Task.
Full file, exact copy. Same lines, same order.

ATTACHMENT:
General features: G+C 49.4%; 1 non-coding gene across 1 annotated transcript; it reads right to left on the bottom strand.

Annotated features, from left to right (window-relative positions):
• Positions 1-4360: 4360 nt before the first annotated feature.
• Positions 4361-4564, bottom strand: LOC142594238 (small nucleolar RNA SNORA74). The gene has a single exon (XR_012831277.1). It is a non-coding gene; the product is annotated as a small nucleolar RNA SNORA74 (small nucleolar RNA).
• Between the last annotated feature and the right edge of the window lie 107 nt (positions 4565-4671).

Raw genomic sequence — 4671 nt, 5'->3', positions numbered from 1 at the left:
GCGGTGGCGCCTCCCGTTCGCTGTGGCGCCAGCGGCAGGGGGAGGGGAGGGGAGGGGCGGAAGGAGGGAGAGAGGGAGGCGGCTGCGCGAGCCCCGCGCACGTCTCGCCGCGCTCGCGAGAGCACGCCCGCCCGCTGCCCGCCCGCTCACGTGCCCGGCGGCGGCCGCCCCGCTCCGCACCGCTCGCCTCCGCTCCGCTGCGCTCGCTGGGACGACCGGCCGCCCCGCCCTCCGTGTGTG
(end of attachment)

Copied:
General features: G+C 49.4%; 1 non-coding gene across 1 annotated transcript; it reads right to left on the bottom strand.

Annotated features, from left to right (window-relative positions):
• Positions 1-4360: 4360 nt before the first annotated feature.
• Positions 4361-4564, bottom strand: LOC142594238 (small nucleolar RNA SNORA74). The gene has a single exon (XR_012831277.1). It is a non-coding gene; the product is annotated as a small nucleolar RNA SNORA74 (small nucleolar RNA).
• Between the last annotated feature and the right edge of the window lie 107 nt (positions 4565-4671).

Raw genomic sequence — 4671 nt, 5'->3', positions numbered from 1 at the left:
GCGGTGGCGCCTCCCGTTCGCTGTGGCGCCAGCGGCAGGGGGAGGGGAGGGGAGGGGCGGAAGGAGGGAGAGAGGGAGGCGGCTGCGCGAGCCCCGCGCACGTCTCGCCGCGCTCGCGAGAGCACGCCCGCCCGCTGCCCGCCCGCTCACGTGCCCGGCGGCGGCCGCCCCGCTCCGCACCGCTCGCCTCCGCTCCGCTGCGCTCGCTGGGACGACCGGCCGCCCCGCCCTCCGTGTGTG